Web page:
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You are here: Home / The European environment – state and outlook 2010 / Country assessments / Croatia / Nature protection and biodiversity - Drivers and pressures (Croatia)

Nature protection and biodiversity - Drivers and pressures (Croatia)

SOER Common environmental theme from Croatia
Published: 26 Nov 2010 Modified: 08 Apr 2011

Figures

Figure 2. Number of known Caulerpa racemosa and Caulerpa taxifolia sites in Croatia

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Figure 2. Number of known Caulerpa racemosa and Caulerpa taxifolia sites in Croatia
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Habitat degradation and fragmentation

The most serious threat to wild species in Croatia is degradation and loss of habitats, partly as a consequence of conversion of natural habitats into building or agricultural land, or as a consequence of construction of roads and other communications, which frequently causes habitat fragmentation. All types of infrastructure - rail, roads and waterways - affect the animal habitats they are routed through. Large carnivores, which need vast living space, are particularly sensitive to construction of large road projects. To ensure serviceability of highways, green bridges are built above tunnels and under viaducts. It has to be underlined that Croatia is one of first European countries which started construction of the green bridges and offered practical solutions to the problems arising from the road impact on wild animals, particularly large carnivores. The Ordinance on Green Bridges stipulates the protection measures, determines institutions in charge and method of maintenance of the wild animal crossings over public roads, other roads and other structures crossing over known wild animals migration routes [2].

 

Invasive alien species

 A number of invasive species found in Croatia is increasing. The oldest example of the introduction of a alien invasive species, dating back to 1910, is the introduction of 11 specimens of Indian mongoose (Herpestes javanicus auropunctatus) into the Island of Mljet. During last century, 16 alien species of fish were introduced into rivers and lakes, which caused great damage to the indigenous ichthyofauna, especially affecting the rivers of the Adriatic Sea basin which harbour a large number of endemic fish species. The plant species Amorpha fruticosa is spreading unstoppably, covering forest fringes and floodplains of the lowland Croatia, creating big problems with the renewal of forest stands. Ambrosia artemisiifolia has spread through mine vegetation habitats throughout Croatia and is known as one of the principal European allergens. The invasive green algae Caulerpa taxifolia and Caulerpa racemosa are the most thoroughly researched invasive species in Croatia so far. These species cause a change in ecological conditions and disappearance of habitats for indigenous species [1]. Established invasive alien species present serious threat to native wild species (competition for food, habitats etc.) [3].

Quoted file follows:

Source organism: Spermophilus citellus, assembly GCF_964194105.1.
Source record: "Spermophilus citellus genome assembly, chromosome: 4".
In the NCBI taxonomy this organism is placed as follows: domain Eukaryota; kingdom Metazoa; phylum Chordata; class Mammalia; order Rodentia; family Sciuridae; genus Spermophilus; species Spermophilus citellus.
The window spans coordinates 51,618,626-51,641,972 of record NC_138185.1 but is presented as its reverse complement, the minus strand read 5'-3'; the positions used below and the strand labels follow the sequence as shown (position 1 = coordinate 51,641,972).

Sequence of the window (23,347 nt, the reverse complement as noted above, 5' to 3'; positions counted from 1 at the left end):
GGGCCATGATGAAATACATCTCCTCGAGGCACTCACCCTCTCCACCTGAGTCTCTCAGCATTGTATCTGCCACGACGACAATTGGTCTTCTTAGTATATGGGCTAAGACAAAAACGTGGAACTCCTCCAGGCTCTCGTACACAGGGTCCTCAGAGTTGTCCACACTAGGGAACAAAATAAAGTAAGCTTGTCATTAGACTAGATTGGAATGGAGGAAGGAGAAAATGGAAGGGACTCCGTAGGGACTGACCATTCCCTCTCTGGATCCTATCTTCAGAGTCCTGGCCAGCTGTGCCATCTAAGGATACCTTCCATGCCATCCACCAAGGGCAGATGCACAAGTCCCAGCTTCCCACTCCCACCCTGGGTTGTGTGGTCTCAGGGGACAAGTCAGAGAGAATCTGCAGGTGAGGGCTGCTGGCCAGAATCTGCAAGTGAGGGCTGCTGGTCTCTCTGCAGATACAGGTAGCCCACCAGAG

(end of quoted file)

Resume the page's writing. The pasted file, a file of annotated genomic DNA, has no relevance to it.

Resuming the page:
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The country assessments are the sole responsibility of the EEA member and cooperating countries supported by the EEA through guidance, translation and editing.

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